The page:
Power, Productivity, and Performance too — Optimize Your SQL Server with sqlSen
Scheduling is the meat and potatoes of sqlSentry. This is where you view, create, modify, and delete schedules among all your SQL Servers and Task Managers.
Offers SQL Agent Job Scheduling, and Optional Windows Task Scheduling
sqlSentry has the ability to monitor not only SQL Server jobs, but also Task Scheduler jobs, assuming you purchase the correct licenses. Currently, sqlSentry job scheduling is licensed per watched SQL Server instance and Task Scheduler is licensed per watched server. If you want to monitor both SQL Server jobs and Task Scheduler tasks on a single server, you will need both licenses.
SQL Agent Jobs Can Be Viewed, Modified, Added, and Deleted from Visual Interface
In fact, there are several different places within the sqlSentry Console that allow you to administer SQL Server jobs. Most of the time you will probably do this from the SQL Server View, but you can also do this from within the Calendar View. You also have the option to perform these same tasks from within the Console, or from within Enterprise Manager or SQL Server Management Studio. With sqlSentry, you are not forced to use sqlSentry once it is installed.
Jobs/Events Can Be Moved by Dragging and Dropping on Visual Schedule
This is one of the most useful features of sqlSentry. When you view jobs or events with the Calendar, you can easily drag and drop them to another time slot. This is especially handy if you find two or more jobs that are conflicting and want to move them to separate time frames in order to prevent resource contention.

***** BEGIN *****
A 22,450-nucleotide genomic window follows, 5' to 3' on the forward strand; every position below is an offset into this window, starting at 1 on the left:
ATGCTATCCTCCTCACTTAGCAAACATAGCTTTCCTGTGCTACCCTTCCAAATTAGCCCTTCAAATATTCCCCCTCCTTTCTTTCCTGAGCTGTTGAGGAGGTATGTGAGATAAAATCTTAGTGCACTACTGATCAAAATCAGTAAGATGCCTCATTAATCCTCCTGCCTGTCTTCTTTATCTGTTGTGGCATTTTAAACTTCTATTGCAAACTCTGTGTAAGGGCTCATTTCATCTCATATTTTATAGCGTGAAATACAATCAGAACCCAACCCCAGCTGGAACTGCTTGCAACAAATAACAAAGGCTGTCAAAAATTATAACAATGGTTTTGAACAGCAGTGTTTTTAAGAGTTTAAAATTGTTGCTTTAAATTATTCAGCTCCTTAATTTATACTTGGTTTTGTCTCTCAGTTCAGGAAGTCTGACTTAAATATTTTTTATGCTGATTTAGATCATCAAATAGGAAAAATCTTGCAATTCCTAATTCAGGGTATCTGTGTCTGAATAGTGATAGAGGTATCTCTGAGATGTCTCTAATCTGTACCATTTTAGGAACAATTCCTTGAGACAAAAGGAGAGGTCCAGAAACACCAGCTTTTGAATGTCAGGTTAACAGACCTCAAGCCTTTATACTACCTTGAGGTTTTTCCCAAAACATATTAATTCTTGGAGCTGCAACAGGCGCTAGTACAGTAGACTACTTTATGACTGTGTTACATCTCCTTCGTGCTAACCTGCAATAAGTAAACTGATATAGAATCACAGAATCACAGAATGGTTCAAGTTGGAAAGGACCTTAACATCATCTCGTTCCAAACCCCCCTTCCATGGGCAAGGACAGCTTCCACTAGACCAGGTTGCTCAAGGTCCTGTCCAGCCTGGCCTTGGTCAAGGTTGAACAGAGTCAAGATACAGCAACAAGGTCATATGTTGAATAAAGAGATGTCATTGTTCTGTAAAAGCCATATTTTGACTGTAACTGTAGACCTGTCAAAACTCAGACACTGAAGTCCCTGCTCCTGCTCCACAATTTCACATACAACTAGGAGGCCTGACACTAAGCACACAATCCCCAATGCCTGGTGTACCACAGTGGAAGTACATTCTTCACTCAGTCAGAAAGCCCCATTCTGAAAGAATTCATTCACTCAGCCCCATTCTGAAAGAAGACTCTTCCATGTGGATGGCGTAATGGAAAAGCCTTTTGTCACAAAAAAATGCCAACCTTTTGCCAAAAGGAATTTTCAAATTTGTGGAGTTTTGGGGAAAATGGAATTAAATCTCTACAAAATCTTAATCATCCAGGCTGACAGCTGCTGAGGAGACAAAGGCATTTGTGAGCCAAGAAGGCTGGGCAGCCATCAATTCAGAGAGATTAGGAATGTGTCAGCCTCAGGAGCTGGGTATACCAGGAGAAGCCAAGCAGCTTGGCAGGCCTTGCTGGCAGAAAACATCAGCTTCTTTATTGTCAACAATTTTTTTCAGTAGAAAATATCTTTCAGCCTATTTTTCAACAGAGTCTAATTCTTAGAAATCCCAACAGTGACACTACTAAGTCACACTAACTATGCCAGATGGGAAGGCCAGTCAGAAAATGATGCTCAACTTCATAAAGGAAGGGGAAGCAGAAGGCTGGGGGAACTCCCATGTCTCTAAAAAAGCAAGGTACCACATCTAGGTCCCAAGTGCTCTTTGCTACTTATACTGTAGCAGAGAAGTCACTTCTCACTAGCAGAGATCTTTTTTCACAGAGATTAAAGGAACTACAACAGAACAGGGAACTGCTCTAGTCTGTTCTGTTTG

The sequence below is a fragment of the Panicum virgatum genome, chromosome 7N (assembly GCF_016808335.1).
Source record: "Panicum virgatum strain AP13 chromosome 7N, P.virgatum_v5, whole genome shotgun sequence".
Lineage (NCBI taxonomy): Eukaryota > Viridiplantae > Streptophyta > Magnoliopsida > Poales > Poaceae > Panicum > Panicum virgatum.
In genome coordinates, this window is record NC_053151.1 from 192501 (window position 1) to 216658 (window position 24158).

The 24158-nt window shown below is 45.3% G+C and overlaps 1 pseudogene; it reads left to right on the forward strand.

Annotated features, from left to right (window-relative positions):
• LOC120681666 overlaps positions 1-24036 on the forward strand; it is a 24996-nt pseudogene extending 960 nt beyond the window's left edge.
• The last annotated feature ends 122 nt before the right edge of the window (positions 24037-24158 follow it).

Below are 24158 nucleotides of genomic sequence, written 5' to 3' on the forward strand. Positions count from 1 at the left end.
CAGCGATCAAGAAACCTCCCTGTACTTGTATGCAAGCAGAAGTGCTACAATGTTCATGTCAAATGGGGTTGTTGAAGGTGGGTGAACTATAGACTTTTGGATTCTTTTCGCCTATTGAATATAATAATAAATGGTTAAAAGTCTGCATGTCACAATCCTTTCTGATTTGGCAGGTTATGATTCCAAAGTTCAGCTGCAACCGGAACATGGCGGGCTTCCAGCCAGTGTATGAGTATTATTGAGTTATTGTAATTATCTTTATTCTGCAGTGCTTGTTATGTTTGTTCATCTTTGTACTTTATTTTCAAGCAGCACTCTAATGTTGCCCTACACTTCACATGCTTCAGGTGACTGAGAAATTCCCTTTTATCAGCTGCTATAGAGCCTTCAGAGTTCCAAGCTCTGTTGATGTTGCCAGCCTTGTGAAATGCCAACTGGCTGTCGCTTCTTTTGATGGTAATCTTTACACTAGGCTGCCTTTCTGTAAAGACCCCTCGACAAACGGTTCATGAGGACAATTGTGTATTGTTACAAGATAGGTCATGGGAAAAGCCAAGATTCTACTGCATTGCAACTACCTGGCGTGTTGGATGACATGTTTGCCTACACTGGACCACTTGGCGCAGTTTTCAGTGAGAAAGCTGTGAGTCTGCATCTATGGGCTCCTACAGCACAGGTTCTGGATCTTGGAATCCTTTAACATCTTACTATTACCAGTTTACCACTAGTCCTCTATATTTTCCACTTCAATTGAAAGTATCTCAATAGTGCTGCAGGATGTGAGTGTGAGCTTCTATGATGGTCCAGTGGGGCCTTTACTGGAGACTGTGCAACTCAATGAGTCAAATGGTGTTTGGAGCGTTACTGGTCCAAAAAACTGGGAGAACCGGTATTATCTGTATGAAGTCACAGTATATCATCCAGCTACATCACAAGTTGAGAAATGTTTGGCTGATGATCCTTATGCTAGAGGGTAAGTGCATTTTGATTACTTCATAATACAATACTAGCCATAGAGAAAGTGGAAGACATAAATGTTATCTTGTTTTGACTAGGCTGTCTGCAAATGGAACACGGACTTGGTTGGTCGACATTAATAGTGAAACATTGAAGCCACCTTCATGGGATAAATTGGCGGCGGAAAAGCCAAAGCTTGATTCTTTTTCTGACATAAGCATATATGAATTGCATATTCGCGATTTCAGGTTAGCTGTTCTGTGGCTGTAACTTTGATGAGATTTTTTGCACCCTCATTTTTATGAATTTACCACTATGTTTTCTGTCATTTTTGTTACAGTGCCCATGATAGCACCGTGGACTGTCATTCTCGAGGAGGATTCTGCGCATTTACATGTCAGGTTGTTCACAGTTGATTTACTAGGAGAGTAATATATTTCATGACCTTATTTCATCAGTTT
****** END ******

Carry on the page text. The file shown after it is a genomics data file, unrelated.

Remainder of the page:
Identifies Overlapped Scheduled Jobs/Events
Another very useful feature of sqlSentry, using the Calendar View, you can quickly and easily see what jobs/events overlap others, and then correct them immediately.
Identifies Long Running Jobs/Events
Most jobs/events take about the same amount of time each run. sqlSentry has the ability to identify those jobs that are outside the norm when they run. For example, let’s say a particular job normally takes 10 minutes, but today, it takes 120 minutes. In this case, sqlSentry will let you know about the problem. You can choose the thresholds sqlSentry uses to determine if a job runs long (or short) or not at all. Runtime thresholds can be explicit times, or percentage-based.
Identifies Failed Jobs/Events
Via the Calendar, or alerts, you can quickly learn if a job/event has failed.
Identifies Blocking Jobs
sqlSentry has the ability to identify if a SQL Agent job process is blocking other processes, or is itself being blocked by another process. When blocking occurs, you can determine what happens, such as an alert being sent, or even having the offending process KILLed.
Integrates External Data Event
To a limited degree, sqlSentry has the ability to use scheduled tasks for third-party applications (such as a disk defragger) or third-party applications that write events to the Event Log, and render these in the Calendar View along with SQL Server jobs. This way, you have a better feel for all of the activity that is occurring at any one point in time in order to determine how all of these events together are affecting SQL Server’s performance. The functionality is provided by sqlSentry’s Task Schedule module.
Shared Resource Views Allow You to Identify Scheduling Conflicts